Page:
What Is a Cholecystectomy?

The gallbladder is removed during a cholecystectomy.
Healing time after an open cholecystectomy surgery can take up to six weeks.
A patient is usually given general anesthesia for a cholecystectomy.
When possible, surgeons prefer laparoscopic surgery for a cholecystectomy.
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  • Written By: Mary McMahon
  • Edited By: O. Wallace
  • Last Modified Date: 22 October 2014
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A cholecystectomy is a surgical procedure in which the gall bladder, a small organ located under the liver, is removed. This procedure is performed in cases when patients experience chronic gallstones which cannot be resolved, or severe gallbladder inflammation which does not clear or which threatens other organs. Gallbladder carcinoma, a very rare condition, is also an indicator for gallbladder removal. This procedure is classically performed by a general surgeon.

The vast majority of cholecystectomies are performed laparoscopically, with the use of cameras and surgical tools inserted through very small incisions in the skin. In some cases, it may be necessary to perform open surgery, which involves the creation of a large incision which allows the surgeon to see the site directly. Surgeons try to use laparoscopic options whenever possible, as the healing time is greatly reduced with this type of surgery. However, patients should be aware that even when a laparoscopic cholecystectomy is scheduled, it is sometimes necessary to switch to an open surgery.

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This abdominal surgery is performed under general anesthesia. Prior to the procedure, the patient will be asked for blood samples so that the doctor can confirm that the patient is in good physical condition, and the patient will also usually meet with the anesthesiologist to discuss pain management and what to expect. After the surgery is finished, the patient is moved to recovery and monitored until he or she is fully conscious. The gallbladder may be sent to pathology for further study.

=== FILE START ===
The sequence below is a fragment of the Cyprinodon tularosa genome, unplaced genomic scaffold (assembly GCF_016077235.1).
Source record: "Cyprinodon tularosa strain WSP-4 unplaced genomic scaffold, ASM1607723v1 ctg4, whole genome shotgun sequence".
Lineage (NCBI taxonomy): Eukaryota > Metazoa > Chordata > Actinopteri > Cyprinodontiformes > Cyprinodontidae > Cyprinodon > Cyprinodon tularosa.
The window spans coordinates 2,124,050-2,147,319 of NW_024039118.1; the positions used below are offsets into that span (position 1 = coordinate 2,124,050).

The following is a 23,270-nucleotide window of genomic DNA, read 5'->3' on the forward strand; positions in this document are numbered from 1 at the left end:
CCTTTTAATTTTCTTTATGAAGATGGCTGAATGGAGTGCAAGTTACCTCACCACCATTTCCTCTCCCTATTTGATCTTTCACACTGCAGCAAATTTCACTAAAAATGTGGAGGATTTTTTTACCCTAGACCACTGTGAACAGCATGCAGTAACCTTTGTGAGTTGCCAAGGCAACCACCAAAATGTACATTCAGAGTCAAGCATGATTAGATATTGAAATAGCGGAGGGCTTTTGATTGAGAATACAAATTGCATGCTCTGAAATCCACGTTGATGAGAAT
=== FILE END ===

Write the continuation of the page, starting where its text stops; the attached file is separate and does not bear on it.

Patients who receive a laparoscopic cholecystectomy usually can return to work and regular duties within a week, while healing times after open surgery can take four to six weeks. Complications of the surgery can include adverse reactions to anesthesia, infections, or damage to the bile duct. In the long term, patients usually have trouble digesting fats, because they don't have a reservoir of bile anymore, and many patients experience chronic diarrhea in the wake of a cholecystectomy.

Signs that a patient is experiencing complications can include: strong-smelling discharges from the surgical site, yellowing of the skin, nausea, repeated vomiting, color changes in the skin around the surgical site, and a sensation of heat and tenderness around the incision. Patients who experience these symptoms should seek medical attention, explaining that they have recently undergone a cholecystectomy. In the cases of patients with uncomplicated recoveries, follow-up appointments with surgeons are still recommended to confirm that the incision has healed properly and that the gallbladder has been satisfactorily removed.

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Discuss this Article

NathanG
Post 3

@allenJo - Unfortunately, many people who have this surgery do so in extreme cases. Doctors don’t perform these procedures lightly. Usually nothing else will work at this point, not even dietary change.

However, people who have the surgery are usually put on a post cholecystectomy diet consisting of fruits and vegetables, like you said, to make sure that the problem never returns.

allenJo
Post 2

@Mammmood - It most certainly does serve a useful purpose. It basically holds the bile that is left over from the digestive process of your liver as it attempts to break down fats.

Where will that bile go without the gallbladder? It may stay in your liver far longer, which could lead to bile stones, or at minimum it may send you to the bathroom more often.

Personally, I’m not at all in favor of this kind of open cholecystectomy surgery, except in an extreme cases. I think the best thing is to change your diet to include a drastic reduction in saturated fats and a complete cleansing of your digestive system.

With this surgery I think you are just treating the symptom, not the cause. Of course I am not a doctor and this is not medical advice. But I think lifestyle changes are what is really needed.

Mammmood
Post 1

What then is the purpose of the gallbladder if you can live without it? Surely it’s not like an appendix? I think the gallbladder serves a more useful purpose.

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